2017 年 88 巻 5 号 p. 460-469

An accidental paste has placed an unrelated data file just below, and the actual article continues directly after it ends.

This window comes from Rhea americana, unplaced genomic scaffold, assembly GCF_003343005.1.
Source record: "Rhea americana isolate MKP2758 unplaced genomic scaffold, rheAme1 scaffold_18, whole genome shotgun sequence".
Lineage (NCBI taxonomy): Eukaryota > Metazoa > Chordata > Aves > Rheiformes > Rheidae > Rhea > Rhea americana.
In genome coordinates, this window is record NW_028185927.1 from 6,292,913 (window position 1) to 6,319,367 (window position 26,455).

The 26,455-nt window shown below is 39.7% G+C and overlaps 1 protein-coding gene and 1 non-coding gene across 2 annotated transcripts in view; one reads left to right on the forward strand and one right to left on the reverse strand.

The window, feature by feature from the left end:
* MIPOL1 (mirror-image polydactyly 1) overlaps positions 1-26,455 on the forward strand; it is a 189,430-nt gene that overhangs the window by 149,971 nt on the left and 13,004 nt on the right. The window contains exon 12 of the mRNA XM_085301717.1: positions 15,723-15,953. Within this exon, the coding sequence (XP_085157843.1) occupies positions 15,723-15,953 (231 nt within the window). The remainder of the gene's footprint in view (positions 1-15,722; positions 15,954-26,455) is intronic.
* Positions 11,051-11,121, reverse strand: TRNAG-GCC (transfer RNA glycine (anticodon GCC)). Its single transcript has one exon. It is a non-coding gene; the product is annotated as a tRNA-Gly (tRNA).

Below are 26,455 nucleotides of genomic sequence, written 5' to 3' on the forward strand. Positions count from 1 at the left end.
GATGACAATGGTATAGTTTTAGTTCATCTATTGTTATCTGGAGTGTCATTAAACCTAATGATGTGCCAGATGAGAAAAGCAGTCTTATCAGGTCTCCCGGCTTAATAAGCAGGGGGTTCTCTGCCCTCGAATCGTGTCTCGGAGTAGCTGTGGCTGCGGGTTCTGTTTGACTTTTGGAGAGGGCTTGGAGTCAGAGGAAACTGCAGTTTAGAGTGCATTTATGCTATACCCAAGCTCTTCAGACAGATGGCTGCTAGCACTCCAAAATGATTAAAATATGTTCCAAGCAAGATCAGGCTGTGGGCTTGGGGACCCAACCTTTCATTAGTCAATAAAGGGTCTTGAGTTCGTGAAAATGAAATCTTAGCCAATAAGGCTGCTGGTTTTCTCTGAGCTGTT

It is widely accepted that sex offenders frequently deny their offense or minimize their responsibility, and there is controversy regarding how this should be approached in psychological interventions. However, few studies have examined the relationship between denial/minimization and recidivism, and the results are inconsistent across the limited body of research. The purpose of this research was to estimate the prevalence of denial/minimization in sex offenders and examine its relationship with recidivism. We examined 1,484 sex offenders who had been convicted from July 2008 to June 2009 in Japan. The prevalence of both denial and minimization was 16.3% overall. In addition, the relationship between denial/minimization and recidivism was investigated for 753 convicts whose sentences had been suspended. Controlling for possible confounding variables, including empirically known risk factors, logistic regression revealed that denial/minimization did not significantly increase the possibility of both any and sexual recidivism during the 5-year follow-up period. Implications for psychological intervention and future research are discussed.